Experts working on a site in Monmouth have unearthed the remains of a large prehistoric building that some believe could be older than Egypt’s pyramids. The wooden foundations, discovered by archaeologists from Monmouth Archaeology, could be up to 6,500 years old, and may have once formed part of a long house that sat on the edge of a lake.
Entire tree trunks were used to create the building’s foundations, and were placed on a prehistoric “burnt mound”. Some experts believe this mound would have been used to heat stones, which were then placed in a pot or trough to boil water, while others think the heated stones were used to create a type of sauna. The results of radiocarbon tests on the site are due later this month.
The debate over Italy’s commitment to protecting the country’s heritage has ignited once more after ornate stucco reliefs on one of Rome’s most famous landmarks crumbled earlier this week. City officials have blamed the incident, which saw fragments of a gargoyle's head and foliage from the Trevi fountain’s top frieze crash to the ground, on water infiltration caused by excessive snowfall in the city over the winter. The fountain was commissioned in 1732 and last underwent major works in 1990. The news comes just weeks after a 2,000-year-old wall collapsed in Pompeii.
Some 67,000 Victorian criminal records from the Dorset History Centre have been digitised and made available online via family history website Ancestry.co.uk. The records, which include details of arsonists, murderers and a man who was given hard labour for stealing a donkey, also feature Dorset’s prison registers from 1782–1901 and 1854–1904 Many of the records contain photographs of the detained. The documents are available to view for a fee via Ancestry.co.uk, and can be accessed for free using the public computers at the Dorset History Centre in Dorchester.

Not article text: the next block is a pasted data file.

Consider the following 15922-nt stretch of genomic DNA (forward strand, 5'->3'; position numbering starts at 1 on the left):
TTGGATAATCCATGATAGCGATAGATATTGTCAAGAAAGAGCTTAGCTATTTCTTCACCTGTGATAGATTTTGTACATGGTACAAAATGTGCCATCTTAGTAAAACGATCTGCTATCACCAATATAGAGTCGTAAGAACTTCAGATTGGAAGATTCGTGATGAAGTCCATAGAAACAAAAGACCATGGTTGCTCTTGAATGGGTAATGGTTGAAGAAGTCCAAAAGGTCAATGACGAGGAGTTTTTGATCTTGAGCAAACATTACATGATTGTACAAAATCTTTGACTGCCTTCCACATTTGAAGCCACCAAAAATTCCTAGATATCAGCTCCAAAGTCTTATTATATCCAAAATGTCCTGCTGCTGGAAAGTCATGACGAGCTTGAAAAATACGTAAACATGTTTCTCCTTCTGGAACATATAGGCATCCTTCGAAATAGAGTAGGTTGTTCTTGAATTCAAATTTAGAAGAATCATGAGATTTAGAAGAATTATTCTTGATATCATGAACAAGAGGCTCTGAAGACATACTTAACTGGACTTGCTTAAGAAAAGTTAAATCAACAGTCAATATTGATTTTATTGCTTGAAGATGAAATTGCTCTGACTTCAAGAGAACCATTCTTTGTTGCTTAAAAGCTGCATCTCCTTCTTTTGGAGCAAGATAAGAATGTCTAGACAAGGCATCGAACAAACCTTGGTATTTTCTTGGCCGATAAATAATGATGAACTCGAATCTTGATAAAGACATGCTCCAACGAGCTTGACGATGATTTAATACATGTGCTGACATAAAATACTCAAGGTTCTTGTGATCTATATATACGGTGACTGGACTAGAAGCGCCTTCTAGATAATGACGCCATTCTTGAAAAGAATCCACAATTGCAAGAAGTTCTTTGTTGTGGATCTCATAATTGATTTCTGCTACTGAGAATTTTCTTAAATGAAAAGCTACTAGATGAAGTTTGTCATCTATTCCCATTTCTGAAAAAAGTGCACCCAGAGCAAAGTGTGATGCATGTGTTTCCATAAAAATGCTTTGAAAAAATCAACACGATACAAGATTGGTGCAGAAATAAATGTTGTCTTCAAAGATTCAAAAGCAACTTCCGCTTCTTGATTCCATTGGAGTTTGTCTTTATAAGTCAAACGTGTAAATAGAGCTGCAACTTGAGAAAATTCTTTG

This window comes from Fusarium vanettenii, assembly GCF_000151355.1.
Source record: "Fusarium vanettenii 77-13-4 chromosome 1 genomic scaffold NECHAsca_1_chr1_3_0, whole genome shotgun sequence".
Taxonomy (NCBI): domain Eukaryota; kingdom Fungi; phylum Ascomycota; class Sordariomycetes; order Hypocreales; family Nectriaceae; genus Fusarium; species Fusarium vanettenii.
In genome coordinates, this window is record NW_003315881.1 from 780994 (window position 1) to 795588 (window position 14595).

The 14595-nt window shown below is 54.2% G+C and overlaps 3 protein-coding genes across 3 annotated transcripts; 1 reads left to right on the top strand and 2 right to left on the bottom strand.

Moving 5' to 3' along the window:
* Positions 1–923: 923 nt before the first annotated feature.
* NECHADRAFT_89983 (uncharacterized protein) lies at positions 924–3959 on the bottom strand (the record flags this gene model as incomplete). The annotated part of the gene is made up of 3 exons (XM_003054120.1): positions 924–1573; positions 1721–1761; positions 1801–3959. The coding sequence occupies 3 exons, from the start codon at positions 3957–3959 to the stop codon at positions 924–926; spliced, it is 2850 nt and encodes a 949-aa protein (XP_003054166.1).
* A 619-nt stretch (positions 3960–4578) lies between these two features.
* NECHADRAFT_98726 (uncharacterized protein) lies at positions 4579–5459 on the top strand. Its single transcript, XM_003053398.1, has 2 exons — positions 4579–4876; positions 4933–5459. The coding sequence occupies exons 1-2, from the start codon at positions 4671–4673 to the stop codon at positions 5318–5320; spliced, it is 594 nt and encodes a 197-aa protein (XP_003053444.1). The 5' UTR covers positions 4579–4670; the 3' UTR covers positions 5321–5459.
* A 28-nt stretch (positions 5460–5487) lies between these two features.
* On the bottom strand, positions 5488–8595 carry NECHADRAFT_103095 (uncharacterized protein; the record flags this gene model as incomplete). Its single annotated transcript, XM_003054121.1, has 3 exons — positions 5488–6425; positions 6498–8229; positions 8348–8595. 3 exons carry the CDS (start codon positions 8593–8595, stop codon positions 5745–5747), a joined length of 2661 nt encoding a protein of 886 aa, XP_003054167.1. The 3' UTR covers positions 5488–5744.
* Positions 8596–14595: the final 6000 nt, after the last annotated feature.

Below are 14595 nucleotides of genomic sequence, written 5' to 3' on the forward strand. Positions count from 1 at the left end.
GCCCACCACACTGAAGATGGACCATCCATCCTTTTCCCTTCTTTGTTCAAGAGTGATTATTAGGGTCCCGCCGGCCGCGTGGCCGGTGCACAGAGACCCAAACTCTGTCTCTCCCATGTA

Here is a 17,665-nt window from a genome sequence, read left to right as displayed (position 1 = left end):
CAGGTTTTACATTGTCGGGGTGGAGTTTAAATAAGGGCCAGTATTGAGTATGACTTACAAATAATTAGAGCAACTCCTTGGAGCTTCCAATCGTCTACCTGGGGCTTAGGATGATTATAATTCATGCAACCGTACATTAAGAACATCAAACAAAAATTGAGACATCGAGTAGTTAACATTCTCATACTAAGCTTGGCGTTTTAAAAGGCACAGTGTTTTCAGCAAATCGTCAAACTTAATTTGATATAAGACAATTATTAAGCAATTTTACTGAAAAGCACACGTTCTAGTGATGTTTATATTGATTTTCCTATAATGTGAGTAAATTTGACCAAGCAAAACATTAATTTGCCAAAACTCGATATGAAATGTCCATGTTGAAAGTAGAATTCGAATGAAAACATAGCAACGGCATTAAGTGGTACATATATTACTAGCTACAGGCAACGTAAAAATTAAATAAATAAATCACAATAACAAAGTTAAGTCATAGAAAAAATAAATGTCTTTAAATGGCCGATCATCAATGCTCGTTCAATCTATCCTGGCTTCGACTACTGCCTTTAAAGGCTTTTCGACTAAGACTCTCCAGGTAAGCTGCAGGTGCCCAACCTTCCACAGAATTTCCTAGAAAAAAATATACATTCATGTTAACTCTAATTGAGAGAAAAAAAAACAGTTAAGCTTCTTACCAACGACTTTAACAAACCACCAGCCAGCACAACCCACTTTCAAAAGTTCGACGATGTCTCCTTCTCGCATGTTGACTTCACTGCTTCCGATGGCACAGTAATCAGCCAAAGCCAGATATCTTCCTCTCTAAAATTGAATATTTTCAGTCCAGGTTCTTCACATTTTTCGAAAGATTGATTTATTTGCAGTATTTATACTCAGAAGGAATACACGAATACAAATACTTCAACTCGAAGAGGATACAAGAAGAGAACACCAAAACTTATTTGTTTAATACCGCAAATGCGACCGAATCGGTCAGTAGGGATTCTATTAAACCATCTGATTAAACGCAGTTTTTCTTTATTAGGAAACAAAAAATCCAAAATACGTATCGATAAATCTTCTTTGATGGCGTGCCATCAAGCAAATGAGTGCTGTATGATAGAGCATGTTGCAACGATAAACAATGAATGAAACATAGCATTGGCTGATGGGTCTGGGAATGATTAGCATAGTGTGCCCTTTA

Look out for a future slideshow of images from the records at www.historyextra.com/feature/galleries
Paleolithic paintings discovered in El Castillo cave in northern Spain are Europe’s oldest known cave art, according to research published in the journal Science. A team of UK, Spanish and Portuguese researchers dated 50 paintings in 11 caves in northern Spain, and now believe that hand stencils and disks made by blowing paint onto the wall in El Castillo cave date back at least 40,800 years. If the dating is correct, the paintings are some 5,000–10,000 years older than previous examples from France.
A large club-shaped symbol in the famous polychrome chamber at the nearby Altamira cave was found to be at least 35,600 years old, indicating that painting started there 10,000 years earlier than previously thought. The findings also indicate that the cave was revisited and painted a number of times over a period spanning more than 20,000 years.